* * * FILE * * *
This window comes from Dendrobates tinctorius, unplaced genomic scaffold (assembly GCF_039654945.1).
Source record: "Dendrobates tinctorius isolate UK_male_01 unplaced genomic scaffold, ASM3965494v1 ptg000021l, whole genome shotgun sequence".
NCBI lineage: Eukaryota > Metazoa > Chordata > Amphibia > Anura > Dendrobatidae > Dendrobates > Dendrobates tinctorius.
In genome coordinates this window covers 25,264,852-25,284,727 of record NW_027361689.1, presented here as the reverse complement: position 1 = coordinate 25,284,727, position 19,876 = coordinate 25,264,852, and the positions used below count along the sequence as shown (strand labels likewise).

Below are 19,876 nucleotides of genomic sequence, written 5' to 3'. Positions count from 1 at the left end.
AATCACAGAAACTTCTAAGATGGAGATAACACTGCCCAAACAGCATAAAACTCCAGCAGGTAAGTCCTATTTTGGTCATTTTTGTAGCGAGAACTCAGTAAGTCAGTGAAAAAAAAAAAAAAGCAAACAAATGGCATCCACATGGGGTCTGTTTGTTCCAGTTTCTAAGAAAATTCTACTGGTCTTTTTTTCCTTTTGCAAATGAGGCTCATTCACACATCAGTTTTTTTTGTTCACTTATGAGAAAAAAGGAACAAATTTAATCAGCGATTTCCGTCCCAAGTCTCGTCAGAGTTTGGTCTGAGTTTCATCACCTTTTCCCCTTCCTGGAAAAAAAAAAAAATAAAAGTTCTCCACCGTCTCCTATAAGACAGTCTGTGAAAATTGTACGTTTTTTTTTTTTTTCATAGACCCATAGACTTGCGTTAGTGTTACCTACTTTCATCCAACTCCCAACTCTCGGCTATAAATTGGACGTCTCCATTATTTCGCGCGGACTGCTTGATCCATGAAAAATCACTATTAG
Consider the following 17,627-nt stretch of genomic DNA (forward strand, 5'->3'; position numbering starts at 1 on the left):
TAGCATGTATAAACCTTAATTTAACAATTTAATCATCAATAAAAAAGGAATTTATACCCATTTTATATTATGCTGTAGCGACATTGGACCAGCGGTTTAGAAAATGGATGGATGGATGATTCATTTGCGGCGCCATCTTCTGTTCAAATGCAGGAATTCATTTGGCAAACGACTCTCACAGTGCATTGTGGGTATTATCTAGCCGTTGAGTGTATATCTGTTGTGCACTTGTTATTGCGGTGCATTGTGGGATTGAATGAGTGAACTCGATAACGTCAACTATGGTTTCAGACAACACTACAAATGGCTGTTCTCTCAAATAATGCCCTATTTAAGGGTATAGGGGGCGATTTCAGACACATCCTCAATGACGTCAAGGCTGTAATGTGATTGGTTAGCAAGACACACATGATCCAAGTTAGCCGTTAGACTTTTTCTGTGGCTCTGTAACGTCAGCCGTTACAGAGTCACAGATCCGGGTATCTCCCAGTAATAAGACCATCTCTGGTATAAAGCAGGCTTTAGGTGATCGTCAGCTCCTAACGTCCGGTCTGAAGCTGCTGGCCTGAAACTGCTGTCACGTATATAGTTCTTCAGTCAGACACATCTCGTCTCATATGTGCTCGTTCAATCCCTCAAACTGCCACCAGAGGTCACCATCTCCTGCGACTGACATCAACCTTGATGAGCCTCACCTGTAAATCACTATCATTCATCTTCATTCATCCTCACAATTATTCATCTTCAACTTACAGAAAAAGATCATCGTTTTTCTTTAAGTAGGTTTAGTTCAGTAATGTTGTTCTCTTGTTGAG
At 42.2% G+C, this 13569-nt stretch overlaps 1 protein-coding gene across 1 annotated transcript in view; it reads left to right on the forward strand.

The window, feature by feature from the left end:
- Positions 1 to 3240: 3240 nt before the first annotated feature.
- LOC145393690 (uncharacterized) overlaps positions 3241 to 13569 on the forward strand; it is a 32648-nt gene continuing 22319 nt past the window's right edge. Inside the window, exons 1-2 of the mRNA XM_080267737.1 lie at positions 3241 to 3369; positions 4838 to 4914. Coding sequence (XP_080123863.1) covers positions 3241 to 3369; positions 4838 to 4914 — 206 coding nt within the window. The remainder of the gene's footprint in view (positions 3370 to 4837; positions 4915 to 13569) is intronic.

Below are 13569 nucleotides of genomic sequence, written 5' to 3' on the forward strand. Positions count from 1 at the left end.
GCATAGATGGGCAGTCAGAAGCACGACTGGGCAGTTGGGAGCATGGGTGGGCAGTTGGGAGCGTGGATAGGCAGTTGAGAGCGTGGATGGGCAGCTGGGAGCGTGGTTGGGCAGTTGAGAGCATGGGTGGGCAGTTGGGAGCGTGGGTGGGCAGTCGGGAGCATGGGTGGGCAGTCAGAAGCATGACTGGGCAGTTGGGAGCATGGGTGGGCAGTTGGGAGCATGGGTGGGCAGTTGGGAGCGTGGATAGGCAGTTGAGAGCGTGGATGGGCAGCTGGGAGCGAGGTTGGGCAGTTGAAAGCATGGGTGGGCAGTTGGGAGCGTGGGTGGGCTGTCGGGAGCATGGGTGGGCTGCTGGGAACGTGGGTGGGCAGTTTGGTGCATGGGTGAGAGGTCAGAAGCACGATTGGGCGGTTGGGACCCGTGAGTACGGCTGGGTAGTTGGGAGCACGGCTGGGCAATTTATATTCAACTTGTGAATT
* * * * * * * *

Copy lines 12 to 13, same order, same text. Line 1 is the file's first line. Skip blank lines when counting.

- LOC145393690 (uncharacterized) overlaps positions 3241 to 13569 on the forward strand; it is a 32648-nt gene continuing 22319 nt past the window's right edge. Inside the window, exons 1-2 of the mRNA XM_080267737.1 lie at positions 3241 to 3369; positions 4838 to 4914. Coding sequence (XP_080123863.1) covers positions 3241 to 3369; positions 4838 to 4914 — 206 coding nt within the window. The remainder of the gene's footprint in view (positions 3370 to 4837; positions 4915 to 13569) is intronic.

Below are 13569 nucleotides of genomic sequence, written 5' to 3' on the forward strand. Positions count from 1 at the left end.